Dev Biol 2005 Jun;282(1):152-62
Department of Pediatrics, Washington University School of Medicine and St. Louis Children's Hospital, St. Louis, MO 63110, USA.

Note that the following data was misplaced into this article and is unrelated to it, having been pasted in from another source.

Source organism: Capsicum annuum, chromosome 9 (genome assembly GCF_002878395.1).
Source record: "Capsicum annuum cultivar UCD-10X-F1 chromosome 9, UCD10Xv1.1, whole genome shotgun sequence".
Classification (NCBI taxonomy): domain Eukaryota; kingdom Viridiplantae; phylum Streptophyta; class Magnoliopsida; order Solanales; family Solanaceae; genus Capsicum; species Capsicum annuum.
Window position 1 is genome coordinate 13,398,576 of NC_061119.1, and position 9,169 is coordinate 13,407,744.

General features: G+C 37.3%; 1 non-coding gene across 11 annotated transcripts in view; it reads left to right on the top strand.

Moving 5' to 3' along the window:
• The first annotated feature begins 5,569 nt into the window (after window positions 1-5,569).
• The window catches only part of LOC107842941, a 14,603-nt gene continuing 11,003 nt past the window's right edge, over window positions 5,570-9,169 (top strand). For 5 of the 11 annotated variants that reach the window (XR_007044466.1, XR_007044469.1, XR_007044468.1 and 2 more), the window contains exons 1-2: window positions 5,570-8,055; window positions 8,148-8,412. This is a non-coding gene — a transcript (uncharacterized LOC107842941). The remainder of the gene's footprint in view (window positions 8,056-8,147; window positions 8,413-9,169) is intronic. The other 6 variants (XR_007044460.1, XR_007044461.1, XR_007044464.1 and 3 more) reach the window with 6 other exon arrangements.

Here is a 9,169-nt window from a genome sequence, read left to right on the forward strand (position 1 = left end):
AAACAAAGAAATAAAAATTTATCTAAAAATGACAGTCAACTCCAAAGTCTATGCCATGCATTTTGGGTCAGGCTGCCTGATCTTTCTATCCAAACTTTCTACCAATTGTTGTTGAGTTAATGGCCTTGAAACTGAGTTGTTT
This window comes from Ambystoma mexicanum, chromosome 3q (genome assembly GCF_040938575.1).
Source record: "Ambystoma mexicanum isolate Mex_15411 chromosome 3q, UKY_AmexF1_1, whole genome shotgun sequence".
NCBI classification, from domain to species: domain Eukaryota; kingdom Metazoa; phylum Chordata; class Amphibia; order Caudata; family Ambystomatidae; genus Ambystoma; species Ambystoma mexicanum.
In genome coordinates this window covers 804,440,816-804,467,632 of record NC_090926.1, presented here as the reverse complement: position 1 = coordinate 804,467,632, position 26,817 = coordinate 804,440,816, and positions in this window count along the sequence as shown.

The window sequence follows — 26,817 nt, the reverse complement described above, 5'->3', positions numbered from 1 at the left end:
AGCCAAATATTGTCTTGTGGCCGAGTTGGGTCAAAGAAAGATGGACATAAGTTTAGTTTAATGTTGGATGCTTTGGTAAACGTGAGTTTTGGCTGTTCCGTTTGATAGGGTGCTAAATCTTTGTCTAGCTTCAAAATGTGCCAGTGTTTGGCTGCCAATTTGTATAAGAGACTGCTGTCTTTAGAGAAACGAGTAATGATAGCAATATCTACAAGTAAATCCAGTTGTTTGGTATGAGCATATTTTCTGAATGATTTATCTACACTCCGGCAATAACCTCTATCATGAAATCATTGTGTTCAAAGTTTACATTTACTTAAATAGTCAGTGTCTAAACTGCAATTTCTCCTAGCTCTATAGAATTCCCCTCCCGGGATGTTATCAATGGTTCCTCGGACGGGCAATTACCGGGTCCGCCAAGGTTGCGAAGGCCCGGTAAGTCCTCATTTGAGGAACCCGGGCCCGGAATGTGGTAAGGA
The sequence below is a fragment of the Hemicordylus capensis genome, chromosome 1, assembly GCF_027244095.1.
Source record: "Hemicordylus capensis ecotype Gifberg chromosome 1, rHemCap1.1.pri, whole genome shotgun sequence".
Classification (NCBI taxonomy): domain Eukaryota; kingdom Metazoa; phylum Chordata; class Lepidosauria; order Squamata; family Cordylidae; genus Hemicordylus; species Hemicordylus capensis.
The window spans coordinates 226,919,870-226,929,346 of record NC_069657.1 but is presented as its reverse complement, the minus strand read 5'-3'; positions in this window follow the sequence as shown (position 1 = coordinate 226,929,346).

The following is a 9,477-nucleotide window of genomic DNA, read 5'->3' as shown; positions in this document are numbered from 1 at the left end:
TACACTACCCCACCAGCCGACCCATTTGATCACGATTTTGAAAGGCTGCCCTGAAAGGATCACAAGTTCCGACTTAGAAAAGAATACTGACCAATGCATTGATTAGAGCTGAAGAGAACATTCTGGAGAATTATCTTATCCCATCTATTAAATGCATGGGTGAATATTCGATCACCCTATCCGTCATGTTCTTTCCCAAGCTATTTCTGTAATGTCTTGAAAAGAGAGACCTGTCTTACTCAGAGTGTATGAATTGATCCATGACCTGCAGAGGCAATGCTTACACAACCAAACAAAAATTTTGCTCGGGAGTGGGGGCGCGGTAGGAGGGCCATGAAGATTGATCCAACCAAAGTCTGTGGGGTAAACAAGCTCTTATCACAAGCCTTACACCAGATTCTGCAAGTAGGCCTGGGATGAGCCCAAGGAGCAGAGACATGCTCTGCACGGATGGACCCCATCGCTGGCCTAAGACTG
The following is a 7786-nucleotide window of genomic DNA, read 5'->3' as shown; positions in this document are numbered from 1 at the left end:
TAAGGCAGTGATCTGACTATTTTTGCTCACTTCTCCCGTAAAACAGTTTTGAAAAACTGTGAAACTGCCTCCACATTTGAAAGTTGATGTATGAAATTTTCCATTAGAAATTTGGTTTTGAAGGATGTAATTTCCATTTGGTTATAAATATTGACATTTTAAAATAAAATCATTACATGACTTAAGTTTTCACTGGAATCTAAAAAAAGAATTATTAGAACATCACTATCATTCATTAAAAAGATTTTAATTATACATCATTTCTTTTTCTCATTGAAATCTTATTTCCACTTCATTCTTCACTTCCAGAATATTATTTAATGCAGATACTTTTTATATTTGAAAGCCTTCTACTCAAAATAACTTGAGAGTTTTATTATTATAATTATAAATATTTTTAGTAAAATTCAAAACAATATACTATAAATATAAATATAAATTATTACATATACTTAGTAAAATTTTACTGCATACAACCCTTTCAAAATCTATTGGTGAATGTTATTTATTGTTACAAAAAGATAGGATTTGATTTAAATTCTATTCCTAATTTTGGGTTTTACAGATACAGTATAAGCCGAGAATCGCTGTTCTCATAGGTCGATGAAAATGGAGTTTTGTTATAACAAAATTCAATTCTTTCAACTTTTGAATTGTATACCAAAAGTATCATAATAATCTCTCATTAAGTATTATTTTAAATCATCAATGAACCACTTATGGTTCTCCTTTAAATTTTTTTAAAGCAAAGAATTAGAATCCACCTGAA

Loss of function mutations in the gene encoding the heparan sulfate proteoglycan Glypican-3 (GPC3) causes an X-linked disorder in humans known as Simpson-Golabi-Behmel Syndrome (SGBS). This disorder includes both pre- and postnatal overgrowth, a predisposition to certain childhood cancers, and a complex assortment of congenital defects including skeletal abnormalities. In this study, we have identified a previously unrecognized delay in endochondral ossification associated with the loss of Gpc3 function. Gpc3 knockout animals show a marked reduction in calcified trabecular bone, and an abnormal persistence of hypertrophic chondrocytes at embryonic day 16.5 (E16.5). These hypertrophic chondrocytes down-regulate Type X collagen mRNA expression and undergo apoptosis, suggesting a normal progression of hypertrophic chondrocyte cell fate. However, replacement of these cells by mineralized bone is delayed in association with a marked delay in the appearance of osteoclasts in the bone in vivo. This delay in vivo correlates with a significant reduction in the capacity to form osteoclasts from bone marrow macrophage precursors in vitro in response to M-CSF and RANKL, and with a reduction in the numbers of bone-marrow-derived cells expressing the markers CD11b and Gr-1. Together, these results indicate selective impairment in the development of the common hematopoietic lineage from which monocyte/macrophages and PMNs are derived. This is the first report of a requirement for heparan sulfate, and specifically Gpc3, in the lineage-specific differentiation of these cell types in vivo.